Last year my friends Jaimie and Ricardo gave us a bag of sunflower seeds to eat. They had grown the flowers and cooked the seeds themselves. Burt and I ate those seeds the entire way up the peninsula. Since the seeds were still hulled it was a way to distract ourselves from the drive with a hard to manage snack. When we crossed the border and got to the US the almost but not quite empty bag was lost in the detritus of the road trip. Months later I found the bag while driving cross-country to South Carolina. We finished them then. I was never a fan of the hulled sunflower seed before but now I am starting to see the attraction. I still can’t pop a seed in my mouth and crack it open and spit out the hull. I have a lot more studying to do.
This year I might be able to practice eating hulled seeds with my own homegrown sunflowers. Jaimie gave me a packet of seeds last year. These luminous beauties have grown in the spot where our shower water drains. I am not sure they will be ready for harvest in 3 weeks. They just opened. Time will tell. Meanwhile I can enjoy waking up to Burt’s happy proclamations about how much he loves the flowers. His appreciation makes my enjoyment sweeter.
The Spanish word for sunflower is girasol. It means revolve with the sun. Speaking of Spanish, I taught yoga in Spanish today. Weird. Matching prepositions to the body parts was the hardest part. All Spanish nouns have an assigned gender (They are more rigid that Facebook). Male or female. The chair is feminine. The floor is masculine….El brazo derecho. La pierna izquierda. La frente al piso. Las manos hacia atras. Telling left from right in English is trouble. Add to the general directional confusion gender and new words and somebody might get hurt. I stumbled a bit over the word derecha without a body part. DerechO means straight ahead. DerechA means to the right. But a right arm is brazo derecho. And a right leg is pierna derecha. I think. Someone tell me if I’m mistaken. I guess I did a good job because the students teased me that I was a very bad teacher for making them work too hard and nobody made a malformed pretzel of themselves. On the walk home I spotted two iguanas.
Our aloe are attracting more birds everyday. Yesterday the gilded flickers stopped by for a sample. I found the flickers entertaining because they use the fence to walk from plant to plant rather than fly. I saw my first flicker in Montana. It happened to be injured and stuck on the ground. We carried it off to the bird therapist and never heard from it again. Some birds are like that. That was not a gilded flicker but a northern flicker. They differ in the under wing color and habitat.
Here in Baja these birds carve nest cavities in the ginormous cardon cactus. The cactus could seep out water and meet its demise from these holes but instead they secret sap and the sap hardens and makes a little room for the birds. How sweet is that? Maybe our possibly preening bird below is cleaning wet sap off its feathers?
Cardons are the signature wild west cactus of lower Baja. They are very similar to the saguaro cactus of the Sonoran desert of the the southwestern United States. Cardons are bigger and more rugged looking than saguaro but both are long lived and very large with massive arms. Hurricane Odile took down many cardons in our neighborhood. A favorite up on the hill is gone and many in Janet’s yard tipped over. Many desert plants can be tipped right back up but cardons weigh hundreds of pounds. Even without all the spines it would be a risky endeavor. Our own cardon snapped in half just above the ground. There was no saving it. Or so we thought.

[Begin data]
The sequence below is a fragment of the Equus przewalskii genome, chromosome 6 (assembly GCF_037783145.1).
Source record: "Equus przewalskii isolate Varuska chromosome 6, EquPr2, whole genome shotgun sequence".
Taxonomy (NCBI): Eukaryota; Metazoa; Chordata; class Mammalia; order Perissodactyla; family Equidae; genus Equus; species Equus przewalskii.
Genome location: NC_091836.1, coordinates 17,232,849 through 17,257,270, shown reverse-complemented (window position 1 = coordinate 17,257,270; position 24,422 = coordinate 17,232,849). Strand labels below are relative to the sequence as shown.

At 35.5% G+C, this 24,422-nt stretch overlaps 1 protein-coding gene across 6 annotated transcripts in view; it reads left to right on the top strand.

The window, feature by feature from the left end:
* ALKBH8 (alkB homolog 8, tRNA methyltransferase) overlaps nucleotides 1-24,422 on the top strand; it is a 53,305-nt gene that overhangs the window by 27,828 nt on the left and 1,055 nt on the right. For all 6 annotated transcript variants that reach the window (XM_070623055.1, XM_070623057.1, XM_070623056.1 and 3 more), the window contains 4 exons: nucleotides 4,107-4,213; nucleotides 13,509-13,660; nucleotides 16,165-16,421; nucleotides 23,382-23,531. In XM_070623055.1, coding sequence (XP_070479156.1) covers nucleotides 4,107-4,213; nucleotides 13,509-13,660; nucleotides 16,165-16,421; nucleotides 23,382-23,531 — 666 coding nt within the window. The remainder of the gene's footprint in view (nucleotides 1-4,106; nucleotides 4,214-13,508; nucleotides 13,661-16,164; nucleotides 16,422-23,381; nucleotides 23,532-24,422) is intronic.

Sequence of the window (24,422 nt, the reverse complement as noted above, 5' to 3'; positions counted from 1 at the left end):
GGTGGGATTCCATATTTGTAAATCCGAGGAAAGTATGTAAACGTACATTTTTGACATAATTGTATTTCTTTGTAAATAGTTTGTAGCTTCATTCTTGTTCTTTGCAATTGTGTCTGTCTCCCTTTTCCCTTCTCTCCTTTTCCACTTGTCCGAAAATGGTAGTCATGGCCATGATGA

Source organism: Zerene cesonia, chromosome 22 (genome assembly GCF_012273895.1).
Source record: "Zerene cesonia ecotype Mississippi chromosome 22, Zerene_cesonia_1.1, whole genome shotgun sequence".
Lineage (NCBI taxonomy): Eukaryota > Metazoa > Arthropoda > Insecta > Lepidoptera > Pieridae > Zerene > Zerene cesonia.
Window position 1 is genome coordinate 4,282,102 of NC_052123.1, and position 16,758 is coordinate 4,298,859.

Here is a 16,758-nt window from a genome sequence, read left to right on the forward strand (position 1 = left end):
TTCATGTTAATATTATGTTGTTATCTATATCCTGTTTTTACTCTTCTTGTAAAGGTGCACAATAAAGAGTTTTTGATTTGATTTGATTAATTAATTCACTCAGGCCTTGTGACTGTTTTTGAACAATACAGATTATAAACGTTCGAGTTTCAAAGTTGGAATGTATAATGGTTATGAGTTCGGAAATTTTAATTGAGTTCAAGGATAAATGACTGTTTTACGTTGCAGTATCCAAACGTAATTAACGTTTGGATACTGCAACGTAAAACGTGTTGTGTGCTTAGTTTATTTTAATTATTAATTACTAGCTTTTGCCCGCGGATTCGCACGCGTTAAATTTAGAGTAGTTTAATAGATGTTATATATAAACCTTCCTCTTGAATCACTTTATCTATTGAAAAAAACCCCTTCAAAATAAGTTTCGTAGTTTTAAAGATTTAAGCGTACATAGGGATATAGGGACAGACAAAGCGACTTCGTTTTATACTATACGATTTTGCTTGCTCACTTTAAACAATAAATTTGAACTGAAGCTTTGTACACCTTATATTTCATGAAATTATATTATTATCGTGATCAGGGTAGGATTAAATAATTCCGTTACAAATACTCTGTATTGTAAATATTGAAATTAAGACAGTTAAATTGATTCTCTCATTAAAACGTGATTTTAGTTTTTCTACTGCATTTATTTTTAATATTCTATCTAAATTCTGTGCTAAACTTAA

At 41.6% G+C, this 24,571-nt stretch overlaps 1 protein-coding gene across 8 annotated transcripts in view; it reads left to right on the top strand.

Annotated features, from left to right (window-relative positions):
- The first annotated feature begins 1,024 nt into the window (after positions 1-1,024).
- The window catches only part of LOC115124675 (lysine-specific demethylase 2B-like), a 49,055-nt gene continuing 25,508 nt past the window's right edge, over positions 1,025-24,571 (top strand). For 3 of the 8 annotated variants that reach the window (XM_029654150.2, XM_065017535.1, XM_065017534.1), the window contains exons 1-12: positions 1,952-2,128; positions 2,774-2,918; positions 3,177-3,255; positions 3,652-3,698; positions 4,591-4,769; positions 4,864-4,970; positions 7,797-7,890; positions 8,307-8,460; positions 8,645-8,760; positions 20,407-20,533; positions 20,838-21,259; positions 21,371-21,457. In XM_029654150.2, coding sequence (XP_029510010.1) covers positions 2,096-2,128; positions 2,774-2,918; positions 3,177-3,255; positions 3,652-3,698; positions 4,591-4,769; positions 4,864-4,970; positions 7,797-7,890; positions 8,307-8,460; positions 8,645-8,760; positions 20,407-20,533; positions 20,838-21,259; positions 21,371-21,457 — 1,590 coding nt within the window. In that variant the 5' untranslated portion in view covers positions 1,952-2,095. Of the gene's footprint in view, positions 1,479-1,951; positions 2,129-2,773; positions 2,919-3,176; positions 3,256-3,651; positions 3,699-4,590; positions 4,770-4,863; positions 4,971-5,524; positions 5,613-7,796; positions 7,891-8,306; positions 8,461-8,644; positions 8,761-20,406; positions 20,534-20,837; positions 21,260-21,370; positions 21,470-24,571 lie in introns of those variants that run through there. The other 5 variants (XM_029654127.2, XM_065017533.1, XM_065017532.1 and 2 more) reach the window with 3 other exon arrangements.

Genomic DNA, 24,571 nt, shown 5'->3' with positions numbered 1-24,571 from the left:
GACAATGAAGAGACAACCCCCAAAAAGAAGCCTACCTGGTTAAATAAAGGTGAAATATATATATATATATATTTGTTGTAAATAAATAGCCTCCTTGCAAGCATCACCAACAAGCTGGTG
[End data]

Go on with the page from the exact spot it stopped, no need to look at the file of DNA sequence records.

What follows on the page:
As I wander through town and spring is upon us I am discovering many plants that appeared hopelessly maimed are in fact alive. We had a few days of gentle rain this winter and the desert is waking up. One of the terrote trees (elephant tree) in our own yard is making its own miracle recovery. This particular tree did not break in the storm but topped over. Shallow but wide reaching roots are how desert plants find water. Shallow roots allow a plant to fall without breaking. I adored this tree. It has a lovely curve to its trunk and the branches spread in an artistically pleasing way. It’s only about 8′ tall and 6″ around. The tree had been out of the ground for several months when we arrived and we gave it up for dead. We hauled it to a pile of debris across the street. I was so sad. The loss of this tree was harder for me than the loss of our palapa. I stopped thinking about it. I planted some new things but the special tree’s hole remained empty.
The days are longer and the dewy spring has arrived. A few weeks ago Burt gave the tree a second look. Things were waking up all around us so he wondered if the tree was really dead. Burt broke off the tip of a branch and found a bright green and wet inner core. He decided right then to put the tree back in the ground. Today, just 3 weeks later, every branch on that tree has new leaves. Tears filled my eyes this morning when I saw them. It’s our very own Lazarus tree.
We had a minor bee problem up here in Pescadero Heights. A small swarm had taken up residence in the palapa next door. The cabinet housing the solar system’s batteries was the perfect place to build a new hive and fill it with honey, if you were a bee. Humans needing to access the cabinet weren’t too excited. Janet asked Burt, resident former apiarist, his advice. Without tools for safe bee handling there was nothing fun Burt could do. He suggested leaving them to live in peace or eradication. With no actual humans living under the palapa there was no rush to make a decision. This was the third bee swarm or hive we’d seen in just a couple of months. Dreams of having a honey producing hive filled my head. Burt was ready to make the commitment. Bees in Mexico, unlike Montana, can survive a long time without care. Burt and I made plans to bring a hive and bee protection for next year. If this hive was still around we hoped to safely remove it next season and start our first honey operation.